Getting a float division from integers

AWOL: For a float constant or variable, the compiler reserves at most, four bytes.

I'm taking about flash memory space, not used ram.

casemod:

AWOL: For a float constant or variable, the compiler reserves at most, four bytes.

I'm taking about flash memory space, not used ram.

My concern is why the compiler reserves so much space for a float.

The compiler reserves four bytes for a float. Why you consider four bytes "so much space" I really can't tell.

casemod:

AWOL:

My sketch was 2.5K, enabling a single float makes it 4.2K, everything else being equal.

And does "enabling" two floats make the sketch 5.9K? I think not.

Most certainly not, I do get an increase of about 150bytes. That should be good for the float, so the missing 1.7K are still somewhere. Doing god knows what. ....

When one or more floats are used, the compiler links in a float math library which costs additional memory, more than just the four bytes for a float.

AWOL:

casemod:

AWOL: For a float constant or variable, the compiler reserves at most, four bytes.

I'm taking about flash memory space, not used ram.

My concern is why the compiler reserves so much space for a float.

The compiler reserves four bytes for a float. Why you consider four bytes "so much space" I really can't tell.

Ok, so perhaps i didn't clarify the issue correctly on the first place. The float does indeed use 4 bytes of dynamic memory as you mention. not an issue.

What I don't understand is why the code size gets so large by declaring a float. When working with smaller processors, such as the ATTiny this quickly becomes an issue.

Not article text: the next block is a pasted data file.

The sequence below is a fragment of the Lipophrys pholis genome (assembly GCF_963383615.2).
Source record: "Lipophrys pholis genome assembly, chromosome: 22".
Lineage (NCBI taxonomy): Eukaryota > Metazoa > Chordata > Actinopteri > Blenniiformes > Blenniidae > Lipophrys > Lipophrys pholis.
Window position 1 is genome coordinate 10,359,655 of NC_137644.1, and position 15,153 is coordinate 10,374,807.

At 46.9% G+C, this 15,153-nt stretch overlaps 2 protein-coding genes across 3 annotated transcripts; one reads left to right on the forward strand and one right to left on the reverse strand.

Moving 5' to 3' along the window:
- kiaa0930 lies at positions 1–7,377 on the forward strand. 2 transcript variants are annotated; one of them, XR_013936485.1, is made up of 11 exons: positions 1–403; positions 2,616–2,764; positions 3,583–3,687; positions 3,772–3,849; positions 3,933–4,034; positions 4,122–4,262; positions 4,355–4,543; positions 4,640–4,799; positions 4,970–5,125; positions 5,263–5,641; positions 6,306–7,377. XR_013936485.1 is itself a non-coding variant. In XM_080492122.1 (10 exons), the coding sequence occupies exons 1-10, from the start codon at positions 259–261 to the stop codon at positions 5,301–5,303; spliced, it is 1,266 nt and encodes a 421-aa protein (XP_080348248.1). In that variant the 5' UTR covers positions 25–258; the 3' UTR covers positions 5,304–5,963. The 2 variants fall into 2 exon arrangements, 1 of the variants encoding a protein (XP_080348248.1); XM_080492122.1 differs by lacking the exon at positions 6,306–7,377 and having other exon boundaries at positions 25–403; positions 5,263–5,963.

The float does indeed use 4 bytes of dynamic memory as you mention. not an issue.

No, theer is exactly zero dynamic memory in the Arduino. a float uses no dynamic memory.

Read reply #22 again.

The float does indeed use 4 bytes of dynamic memory

RAM on the AVR is static, not dynamic.

What I don't understand is why the code size gets so large by declaring a float

Because the AVR doesn't have floating point processor, it is necessary to to emulate one in software. This costs flash.

Grumpy_Mike: Read reply #22 again.

I did, Thank you robtillaart, that sums it clearly.

AWOL, unsure what your point is. You're showing more emphasis picking up silly mistakes that actually answering the question... well at least until someone did!? 8)

AWOL:

The float does indeed use 4 bytes of dynamic memory

RAM on the AVR is static, not dynamic.

I was only quoting the compiler - "Global variables use 204 bytes (9%) of dynamic memory"

You're showing more emphasis picking up silly mistakes

Mistakes are mistakes - pointing them out is what I do, that is how we learn. Qualifying them with adjectives is your choice.

AWOL:

You're showing more emphasis picking up silly mistakes

Mistakes are mistakes - pointing them out is what I do, that is how we learn. Qualifying them with adjectives is your choice.

Qualifying them with adjectives is being aware of my own mistakes, without which I would not be able to learn.

But back to the original issue, that was not a mistake, it was a direct question and therefore i would rather have a a direct answer.

I really appreciate your collaboration, don't get me wrong, but just want to make clear that in this case I asked why the size of the sketch was being increased by x amount, which was clearly [u]more than the variable itself[/u] and therefore, pointing the fact that a variable uses an x amount of memory does not add clarification to the original question.